A profound silence descended there in the car, as we watched the frigging March of Progress unfold in front of us. It’s hardly an original observation to note the unfairness and inadequacy one feels at realizing that some parents help their kids way too much when it comes to science experiments, but it was a new experience for me. And I felt like a total failure. My son had clearly inherited an intellectual bounty from his mother, but what had his father given him? I had no head for science or architecture or aesthetics, or really for much of anything else. So I could write—big whoop. And thanks to a meager store of improvisational skills, I could think on my feet. Neither attribute was going to help Thomas in this circumstance. This was not a situation where he could write or talk his way out of the fact that other kids had let their parents spend two weeks building elaborate stage productions of science, while Her Lovely Self and I foolishly made Thomas do his own work.

But there was nothing for it at this juncture. So, with heavy sighs, we got out of the car and, as beaming parents wheeled in their displays on carts and hand trolleys, Thomas and I straggled behind with our rolls of tape and tubing and pink foam insulation.

The room was already crowded with parents and their kids, as well as spectators—mostly 6th and 7th graders. This was a homeroom for the upper grades and I remembered then that Thomas, despite being a 5th grader, had been moved into a 6th-grade science class. It occurred to me then to remind him of this fact, but one look at the expression on his face—the expression that warned me not to say anything to him—and I decided to keep my mouth shut. We got a small space on the floor of the exhibit room, right next to a skyscraper made of LEGOs and Tinkertoys (with a hand-crank elevator that raised the marbles to maximum height), and an intricate looping spiral tower that appeared to be modeled on the human digestive system. Thomas stared at it longingly.

“Look, Dad. They used the clear pipe, like I wanted to use,” he said. There was a sadness in his voice that was hard to ignore. But I bent to the task of reassembling our pathetic little tripod, while Thomas worked with the tubing to reform the loops of the track. Because our effort was so simplistic, we were up and running in about three minutes. As other parents fiddled with different pieces of their kids’ experiments (One dad was wearing a tool belt and using a socket wrench to adjust the tension on the metal fittings of his display, a scale-model roller coaster built almost entirely of Erector Set parts), Thomas got his marbles out and did a test run. The ball made the first loop of the track, but fell out on the second loop and rolled away. We made a few key adjustments, but the same thing happened with the next three.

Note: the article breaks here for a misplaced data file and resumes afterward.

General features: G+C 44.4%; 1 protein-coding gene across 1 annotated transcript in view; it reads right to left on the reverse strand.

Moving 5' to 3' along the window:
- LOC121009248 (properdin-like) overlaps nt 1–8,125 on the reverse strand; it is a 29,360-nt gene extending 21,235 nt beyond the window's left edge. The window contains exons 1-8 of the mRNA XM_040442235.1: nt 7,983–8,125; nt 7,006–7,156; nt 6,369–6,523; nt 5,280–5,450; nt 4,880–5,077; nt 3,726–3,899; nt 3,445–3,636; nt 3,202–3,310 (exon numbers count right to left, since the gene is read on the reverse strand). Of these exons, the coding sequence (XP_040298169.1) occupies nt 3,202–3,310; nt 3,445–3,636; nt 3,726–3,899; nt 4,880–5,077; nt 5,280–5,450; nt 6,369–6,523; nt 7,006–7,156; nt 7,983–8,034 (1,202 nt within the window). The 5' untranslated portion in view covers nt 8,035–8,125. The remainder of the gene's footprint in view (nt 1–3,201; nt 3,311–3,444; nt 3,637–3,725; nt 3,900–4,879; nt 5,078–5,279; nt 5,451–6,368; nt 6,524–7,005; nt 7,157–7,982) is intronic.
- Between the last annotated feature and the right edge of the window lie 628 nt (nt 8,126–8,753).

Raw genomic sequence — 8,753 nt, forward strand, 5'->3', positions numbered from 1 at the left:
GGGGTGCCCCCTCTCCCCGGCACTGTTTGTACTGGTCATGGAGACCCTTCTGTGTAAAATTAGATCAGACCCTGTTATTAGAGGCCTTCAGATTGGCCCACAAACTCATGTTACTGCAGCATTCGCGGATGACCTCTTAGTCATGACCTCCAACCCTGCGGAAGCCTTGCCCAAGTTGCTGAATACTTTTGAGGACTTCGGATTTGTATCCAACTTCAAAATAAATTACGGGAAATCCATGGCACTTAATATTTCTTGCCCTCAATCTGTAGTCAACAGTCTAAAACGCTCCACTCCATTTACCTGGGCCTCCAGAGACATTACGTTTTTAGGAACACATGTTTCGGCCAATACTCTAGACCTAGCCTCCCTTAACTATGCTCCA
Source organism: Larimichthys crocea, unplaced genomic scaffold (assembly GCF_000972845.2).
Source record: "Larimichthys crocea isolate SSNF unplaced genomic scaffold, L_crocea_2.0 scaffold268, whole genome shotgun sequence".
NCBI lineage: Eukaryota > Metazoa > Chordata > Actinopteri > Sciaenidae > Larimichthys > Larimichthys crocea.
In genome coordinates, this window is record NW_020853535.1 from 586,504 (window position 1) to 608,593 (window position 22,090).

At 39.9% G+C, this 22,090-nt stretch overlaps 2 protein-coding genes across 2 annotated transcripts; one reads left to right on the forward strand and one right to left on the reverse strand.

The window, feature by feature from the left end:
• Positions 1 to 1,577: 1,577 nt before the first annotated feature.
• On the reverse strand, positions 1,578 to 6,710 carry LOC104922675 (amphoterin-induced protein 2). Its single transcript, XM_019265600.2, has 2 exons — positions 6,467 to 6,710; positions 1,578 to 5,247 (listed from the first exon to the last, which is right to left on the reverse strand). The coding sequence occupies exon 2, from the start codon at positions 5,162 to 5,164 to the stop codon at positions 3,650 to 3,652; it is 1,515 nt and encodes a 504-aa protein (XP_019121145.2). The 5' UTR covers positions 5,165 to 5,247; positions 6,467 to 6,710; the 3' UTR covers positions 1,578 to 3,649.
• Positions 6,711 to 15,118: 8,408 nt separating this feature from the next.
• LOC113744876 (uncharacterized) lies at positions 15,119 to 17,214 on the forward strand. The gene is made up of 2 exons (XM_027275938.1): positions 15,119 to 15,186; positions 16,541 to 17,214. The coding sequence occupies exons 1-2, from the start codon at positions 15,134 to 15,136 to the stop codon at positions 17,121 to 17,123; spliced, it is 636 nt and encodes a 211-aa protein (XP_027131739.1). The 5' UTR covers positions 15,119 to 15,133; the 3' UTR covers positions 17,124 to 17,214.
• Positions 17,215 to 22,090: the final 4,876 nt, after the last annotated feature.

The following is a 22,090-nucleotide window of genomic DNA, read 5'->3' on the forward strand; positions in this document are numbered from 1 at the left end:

“It’s all right,” I said, a trifle desperately. “What is it they say on Mythbusters? ‘Failure is always an option,’ right?” Well, it was the wrong thing to say. Thomas made an impatient noise and stomped his feet as he went off to get his marbles. I was no help in this regard--I had long since lost all of mine.

I couldn’t blame him for being frustrated. In numerous practice runs we had struggled with breaking the Two-Loop Barrier. The problem was we needed a higher starting point for the marbles to have enough speed to make the two loops. But a higher starting point meant longer dowels and we could only fit so much in the back of the car. In the end, we made the second loop smaller and tighter than the first, but it didn’t always work.

While Thomas retrieved his marbles, I readjusted the second loop for him. My workspace was getting crowded though as, coming in behind me came a dad carrying a huge piece of plywood, painted black with lots of starry glitter on it. He heaved it to the floor and in behind him came four other adults, each of them carrying armloads of dowels and brightly colored Styrofoam globes. Together, this crew hemmed me in and began assembling what appeared to be a scale model of the solar system.

Thomas had returned and stood stiffly by me as this exhibit grew (and grew and grew). Then, in came a fleshy boy who was grinning from ear to ear, looking triumphant, as if he had the whole world in his hands. As in fact he did: he was carrying a store-bought globe.

“That’s the kid in my lab group, the one who always copies off me,” Thomas hissed.

“The Dingleberry?” I blurted, before I could stop myself. But Dad Dingleberry and his four-man construction crew didn’t hear me—they were too busy arranging clear plastic tubing into wide elliptical arcs around the diorama, and fishing them through carefully drilled holes in the Styrofoam spheres.

Dingle Junior handed the globe to his dad, then turned to Thomas.